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Iraqi Violence Has Restarted Bernie Sanders's Gas-Price Fight With Wall Street Iraqi Violence Has Restarted Bernie Sanders's Gas-Price Fight With Wal...

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Energy

Iraqi Violence Has Restarted Bernie Sanders's Gas-Price Fight With Wall Street

The senator blames speculators for exploiting the conflict for big profits in the energy market.

Sen. Bernie Sanders(Chip Somodevilla/Getty Images)

Sen. Bernie Sanders is taking aim at energy-market traders he blames for driving up gas prices by exploiting Iraqi instability, introducing legislation Thursday that would compel the federal Commodity Futures Trading Commission to intervene.

Sanders is part of a growing and diverse coalition of market watchers who believe speculators are partly responsible for rising oil and gas prices. The argument is a long-standing contention of populists, feeding a narrative of Wall Street insiders making life more difficult for Main Street consumers. But it is also gaining proponents higher up the socioeconomic food chain, including from oil-industry executives and nonpartisan analysts.

For all its political momentum, though, it's difficult to separate price increases driven by the crisis in Iraq from those fueled by Wall Street's maneuvering—and it's equally difficult to determine profit-driven exploitation from companies' efforts to manage the risk of higher prices.

 

Energy speculators bet on future prices for oil and purchase contracts, but Wall Street investors with enough capital to buy significant quantities at higher than market price can create an incentive for banks to hoard the commodity—and then wait to sell until those higher prices set in. In the meantime, consumers feel the pain of the high prices when they head to the pump.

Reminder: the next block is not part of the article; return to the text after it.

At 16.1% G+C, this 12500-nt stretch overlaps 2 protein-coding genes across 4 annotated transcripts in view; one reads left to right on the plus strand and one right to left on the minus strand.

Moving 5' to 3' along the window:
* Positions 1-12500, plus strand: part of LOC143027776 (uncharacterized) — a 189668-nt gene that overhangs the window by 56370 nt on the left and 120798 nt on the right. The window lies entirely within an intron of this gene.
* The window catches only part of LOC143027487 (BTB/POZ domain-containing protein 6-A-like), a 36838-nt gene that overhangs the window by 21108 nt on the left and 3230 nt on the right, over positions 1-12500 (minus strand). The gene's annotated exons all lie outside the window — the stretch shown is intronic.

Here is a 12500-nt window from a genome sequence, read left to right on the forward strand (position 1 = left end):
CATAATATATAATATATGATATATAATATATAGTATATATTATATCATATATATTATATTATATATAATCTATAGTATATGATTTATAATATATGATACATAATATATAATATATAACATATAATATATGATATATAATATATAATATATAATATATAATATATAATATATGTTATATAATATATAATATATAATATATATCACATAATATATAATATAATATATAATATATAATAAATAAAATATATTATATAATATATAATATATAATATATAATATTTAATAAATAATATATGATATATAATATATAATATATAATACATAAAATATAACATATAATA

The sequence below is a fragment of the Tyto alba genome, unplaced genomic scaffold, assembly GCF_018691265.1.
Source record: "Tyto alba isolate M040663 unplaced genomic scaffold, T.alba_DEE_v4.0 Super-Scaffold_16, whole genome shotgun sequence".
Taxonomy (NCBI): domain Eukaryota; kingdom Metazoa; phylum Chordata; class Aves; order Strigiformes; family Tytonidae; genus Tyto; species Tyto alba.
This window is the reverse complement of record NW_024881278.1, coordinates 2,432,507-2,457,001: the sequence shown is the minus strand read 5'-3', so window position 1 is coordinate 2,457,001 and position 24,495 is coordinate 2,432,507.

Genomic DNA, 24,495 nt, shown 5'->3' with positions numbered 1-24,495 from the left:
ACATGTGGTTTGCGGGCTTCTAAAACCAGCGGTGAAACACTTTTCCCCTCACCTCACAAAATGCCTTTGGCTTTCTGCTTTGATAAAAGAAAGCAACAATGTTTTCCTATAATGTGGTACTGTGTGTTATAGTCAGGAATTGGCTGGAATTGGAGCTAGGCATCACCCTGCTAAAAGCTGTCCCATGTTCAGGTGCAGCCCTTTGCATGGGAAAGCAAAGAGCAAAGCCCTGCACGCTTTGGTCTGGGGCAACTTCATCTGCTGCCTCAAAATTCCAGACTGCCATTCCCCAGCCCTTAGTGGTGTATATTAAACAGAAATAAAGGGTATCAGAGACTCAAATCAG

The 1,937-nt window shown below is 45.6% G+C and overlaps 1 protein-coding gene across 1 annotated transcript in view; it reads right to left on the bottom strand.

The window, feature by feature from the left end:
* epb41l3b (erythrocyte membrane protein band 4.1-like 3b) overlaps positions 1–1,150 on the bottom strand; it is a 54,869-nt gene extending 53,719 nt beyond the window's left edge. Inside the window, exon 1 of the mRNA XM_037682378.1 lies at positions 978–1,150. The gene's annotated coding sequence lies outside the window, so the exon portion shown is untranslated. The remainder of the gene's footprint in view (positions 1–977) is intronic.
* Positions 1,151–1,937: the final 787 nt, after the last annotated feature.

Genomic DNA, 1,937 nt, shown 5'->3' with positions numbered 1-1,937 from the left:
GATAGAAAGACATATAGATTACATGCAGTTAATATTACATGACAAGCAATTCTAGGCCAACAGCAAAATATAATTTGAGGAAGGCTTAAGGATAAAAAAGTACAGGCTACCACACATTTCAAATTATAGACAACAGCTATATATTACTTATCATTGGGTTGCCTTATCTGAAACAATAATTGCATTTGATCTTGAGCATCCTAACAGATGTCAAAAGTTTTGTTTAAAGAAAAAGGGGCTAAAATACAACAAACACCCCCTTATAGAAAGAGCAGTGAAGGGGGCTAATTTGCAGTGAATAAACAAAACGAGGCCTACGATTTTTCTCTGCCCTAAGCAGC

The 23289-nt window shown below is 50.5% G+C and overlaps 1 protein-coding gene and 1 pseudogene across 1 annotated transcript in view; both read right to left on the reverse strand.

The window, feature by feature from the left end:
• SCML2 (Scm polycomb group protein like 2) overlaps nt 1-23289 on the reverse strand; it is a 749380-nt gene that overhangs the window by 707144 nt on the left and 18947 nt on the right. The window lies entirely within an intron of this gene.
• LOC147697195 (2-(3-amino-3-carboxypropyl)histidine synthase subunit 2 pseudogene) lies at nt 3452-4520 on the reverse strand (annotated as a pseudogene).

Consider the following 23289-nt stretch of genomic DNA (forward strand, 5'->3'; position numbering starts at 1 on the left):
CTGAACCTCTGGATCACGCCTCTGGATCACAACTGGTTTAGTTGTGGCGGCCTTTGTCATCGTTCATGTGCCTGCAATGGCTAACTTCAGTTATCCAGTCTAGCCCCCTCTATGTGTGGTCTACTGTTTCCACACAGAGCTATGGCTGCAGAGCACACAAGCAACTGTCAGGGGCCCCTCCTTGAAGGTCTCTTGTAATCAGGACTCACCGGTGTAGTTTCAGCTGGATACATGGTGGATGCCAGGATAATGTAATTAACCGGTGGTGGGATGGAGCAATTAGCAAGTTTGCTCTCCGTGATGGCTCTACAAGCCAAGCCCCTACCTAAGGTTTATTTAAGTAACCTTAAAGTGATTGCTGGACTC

The process can raise huge profits for oil companies and investment banks that can buy and sell hundreds of millions of barrels a day, leading to critics like Sanders claiming that Wall Street is unfairly taking advantage of the commodities market and cheating American consumers. But bankers and traders argue that speculation protects them from potential price shocks, and further regulations from the CFTC would burden legitimate hedging.

Sanders, a member of the Senate Energy and Natural Resources Committee, cites the 5 percent crude oil price rise since June 12—when hostilities intensified in several Iraqi cities—as evidence for malpractice. In the longer term, Sanders notes that oil prices have increased by 53 percent over the past five years even though Energy Information Administration figures suggest that supply has risen by 4.3 percent while demand has dropped by 1 percent in that time.

"I am getting tired of big oil companies and Wall Street speculators using Iraq as an excuse to pump up oil and gas prices," Sanders said in a statement. "The fact is that high gasoline prices have less to do with supply and demand and more to do with Wall Street speculators driving prices up in the energy futures market."

Greg Priddy, the director of global energy and natural resources at Eurasia Group, said in a Thursday interview on PBS NewsHour that the market has indeed overestimated the impact of the Iraq crisis. Most of the country's oil production is focused in the southern region around Basra, where an overwhelmingly Shiite population has maintained relative stability.

"Even if the U.S. wasn't buying that much from Iraqand it does buy a little bitan outage in Iraq would still have a big impact if it happened."

But given that Iraq has become OPEC's second-largest oil producer, the country's influence on global oil prices is neither as trivial nor as irrelevant as Sanders would suggest. And unplanned supply disruptions have tightened world oil markets and pushed prices higher in the past.

"Even if the U.S. wasn't buying that much from Iraqand it does buy a little bitan outage in Iraq would still have a big impact if it happened," Priddy said.

Sanders has long been a vocal proponent of increased Wall Street regulation, particularly in the commodities market. The Vermont independent introduced an almost identical bill in March 2012, setting a 14-day deadline for the CFTC to take action against Wall Street speculators in response to a spike in gas prices that spring, and in June 2009 he first introduced the Energy Market Manipulation Prevention Act with similar goals. Both bills died in committee.